The NHL is about to embark on its 104th season, welcoming a brand new club, the Seattle Kraken, into the fold. The league once had six teams (the Original Six Era) before expanding to 12 in 1967. Thanks to significant interest in the sport across North America, the New York Islanders came into existence for the 1972-73 season.
Eventually, a rival league, the World Hockey Association (WHA), folded in 1979, and the NHL adopted their teams. Things were quiet for almost a decade before expansion occurred again, and teams began to relocate. Since 1991, the league has expanded by 11 teams. When we look back at all these expansion clubs, the lone major success story occurred in 2018, when the Vegas Golden Knights lost in the Stanley Cup Final, achieving heights never seen before by an inaugural NHL franchise.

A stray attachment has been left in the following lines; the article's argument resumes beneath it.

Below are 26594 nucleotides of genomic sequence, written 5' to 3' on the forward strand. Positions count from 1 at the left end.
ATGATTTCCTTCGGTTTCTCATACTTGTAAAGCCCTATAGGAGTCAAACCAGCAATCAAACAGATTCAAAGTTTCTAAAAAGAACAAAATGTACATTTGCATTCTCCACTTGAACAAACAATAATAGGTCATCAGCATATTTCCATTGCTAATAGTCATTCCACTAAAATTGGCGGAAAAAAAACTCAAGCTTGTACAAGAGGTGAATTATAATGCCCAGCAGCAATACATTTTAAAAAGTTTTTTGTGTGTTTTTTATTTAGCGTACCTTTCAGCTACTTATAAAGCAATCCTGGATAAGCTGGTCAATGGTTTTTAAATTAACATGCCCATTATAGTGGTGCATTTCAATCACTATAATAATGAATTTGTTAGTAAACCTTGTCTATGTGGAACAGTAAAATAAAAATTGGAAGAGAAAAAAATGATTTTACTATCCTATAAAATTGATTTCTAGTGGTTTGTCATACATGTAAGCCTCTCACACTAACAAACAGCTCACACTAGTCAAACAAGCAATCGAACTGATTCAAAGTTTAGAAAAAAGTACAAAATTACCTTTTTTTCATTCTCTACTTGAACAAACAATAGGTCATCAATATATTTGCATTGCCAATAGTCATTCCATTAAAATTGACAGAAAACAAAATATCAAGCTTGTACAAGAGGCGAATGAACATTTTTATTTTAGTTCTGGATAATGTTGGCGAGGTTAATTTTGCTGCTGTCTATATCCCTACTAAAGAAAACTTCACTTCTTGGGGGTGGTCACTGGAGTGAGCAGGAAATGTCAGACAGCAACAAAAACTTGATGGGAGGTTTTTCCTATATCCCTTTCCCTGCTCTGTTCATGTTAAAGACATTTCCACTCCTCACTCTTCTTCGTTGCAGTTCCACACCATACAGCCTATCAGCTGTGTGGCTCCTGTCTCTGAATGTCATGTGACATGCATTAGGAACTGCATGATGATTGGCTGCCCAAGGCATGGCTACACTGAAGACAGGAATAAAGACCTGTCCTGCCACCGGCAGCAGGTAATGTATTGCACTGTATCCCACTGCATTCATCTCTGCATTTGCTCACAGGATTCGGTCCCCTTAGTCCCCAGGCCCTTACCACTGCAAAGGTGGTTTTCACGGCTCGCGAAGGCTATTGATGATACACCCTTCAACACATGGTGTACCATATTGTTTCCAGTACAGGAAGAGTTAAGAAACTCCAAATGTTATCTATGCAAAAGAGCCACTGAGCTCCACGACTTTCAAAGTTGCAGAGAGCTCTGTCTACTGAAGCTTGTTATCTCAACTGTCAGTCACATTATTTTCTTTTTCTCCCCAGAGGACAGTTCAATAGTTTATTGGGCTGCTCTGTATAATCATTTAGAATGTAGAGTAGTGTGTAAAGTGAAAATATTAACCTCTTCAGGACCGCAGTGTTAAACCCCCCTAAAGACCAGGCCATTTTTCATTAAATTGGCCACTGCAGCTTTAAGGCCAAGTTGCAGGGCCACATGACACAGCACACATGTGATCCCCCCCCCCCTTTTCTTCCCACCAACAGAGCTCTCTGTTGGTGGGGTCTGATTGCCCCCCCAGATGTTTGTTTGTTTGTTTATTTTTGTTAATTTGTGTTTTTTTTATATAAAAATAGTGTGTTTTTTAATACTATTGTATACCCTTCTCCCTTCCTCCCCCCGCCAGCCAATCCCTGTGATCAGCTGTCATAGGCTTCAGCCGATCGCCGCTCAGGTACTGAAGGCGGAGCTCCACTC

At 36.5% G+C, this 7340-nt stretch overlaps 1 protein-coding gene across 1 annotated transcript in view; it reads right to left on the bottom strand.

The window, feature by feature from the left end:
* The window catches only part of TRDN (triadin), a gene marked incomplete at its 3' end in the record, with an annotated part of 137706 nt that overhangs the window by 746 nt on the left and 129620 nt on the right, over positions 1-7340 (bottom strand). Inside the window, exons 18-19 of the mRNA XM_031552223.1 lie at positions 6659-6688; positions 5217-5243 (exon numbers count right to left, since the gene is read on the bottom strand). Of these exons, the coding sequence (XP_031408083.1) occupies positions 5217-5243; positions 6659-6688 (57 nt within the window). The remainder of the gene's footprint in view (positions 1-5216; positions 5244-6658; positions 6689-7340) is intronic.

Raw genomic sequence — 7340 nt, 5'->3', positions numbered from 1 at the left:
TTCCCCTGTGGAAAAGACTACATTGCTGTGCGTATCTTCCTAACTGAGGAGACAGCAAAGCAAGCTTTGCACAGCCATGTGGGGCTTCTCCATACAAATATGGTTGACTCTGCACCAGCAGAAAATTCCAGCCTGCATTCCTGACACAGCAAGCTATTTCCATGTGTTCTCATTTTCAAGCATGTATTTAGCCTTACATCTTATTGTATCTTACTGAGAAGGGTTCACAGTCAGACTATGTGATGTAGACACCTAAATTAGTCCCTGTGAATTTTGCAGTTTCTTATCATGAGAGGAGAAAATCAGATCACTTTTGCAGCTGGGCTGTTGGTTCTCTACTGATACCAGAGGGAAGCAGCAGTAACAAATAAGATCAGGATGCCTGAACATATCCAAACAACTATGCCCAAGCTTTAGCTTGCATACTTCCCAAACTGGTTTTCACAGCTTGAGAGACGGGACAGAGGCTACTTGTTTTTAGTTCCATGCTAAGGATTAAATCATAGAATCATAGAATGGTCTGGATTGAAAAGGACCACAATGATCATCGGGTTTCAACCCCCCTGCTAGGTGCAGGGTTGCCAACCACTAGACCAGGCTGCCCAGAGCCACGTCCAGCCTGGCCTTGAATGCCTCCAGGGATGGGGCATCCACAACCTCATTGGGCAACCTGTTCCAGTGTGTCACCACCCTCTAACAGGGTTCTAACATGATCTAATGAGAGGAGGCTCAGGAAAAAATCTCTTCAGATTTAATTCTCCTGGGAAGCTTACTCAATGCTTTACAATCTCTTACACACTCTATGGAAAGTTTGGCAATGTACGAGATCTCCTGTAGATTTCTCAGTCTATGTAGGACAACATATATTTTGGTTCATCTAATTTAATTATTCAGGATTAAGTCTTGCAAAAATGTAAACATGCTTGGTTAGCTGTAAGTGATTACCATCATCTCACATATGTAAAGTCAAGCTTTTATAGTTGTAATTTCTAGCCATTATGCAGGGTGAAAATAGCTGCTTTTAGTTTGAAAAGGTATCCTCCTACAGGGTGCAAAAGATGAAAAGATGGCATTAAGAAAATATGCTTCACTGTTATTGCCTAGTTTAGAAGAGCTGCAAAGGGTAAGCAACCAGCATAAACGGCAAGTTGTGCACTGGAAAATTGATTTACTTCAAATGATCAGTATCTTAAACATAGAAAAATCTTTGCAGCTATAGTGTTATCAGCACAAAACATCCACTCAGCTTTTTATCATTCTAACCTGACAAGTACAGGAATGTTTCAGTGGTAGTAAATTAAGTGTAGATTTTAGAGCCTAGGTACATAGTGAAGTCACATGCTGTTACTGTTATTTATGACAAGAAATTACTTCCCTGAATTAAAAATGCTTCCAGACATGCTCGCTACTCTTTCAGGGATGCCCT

Most expansion clubs have found success (Stanley Cup Championship) at some point in their franchise timeline; however, most started with dreadful first seasons. Today, we will look back at what hockey was like for the 1972-73 Islanders.
How the Season Started for the Islanders
The Islanders had their first official game on Oct. 7, 1972, against the Atlanta Flames at Nassau Coliseum, now the Nassau Veterans Memorial Coliseum. Players on the expansion team didn’t take long to find their names in the club’s record book. Ed Westfall scored the Islander’s first goal at 19:29 of the second period thanks to assists from Germain Gagnon and Dave Hudson. The tally occurred on the power-play, crossing two firsts off the list at the same time.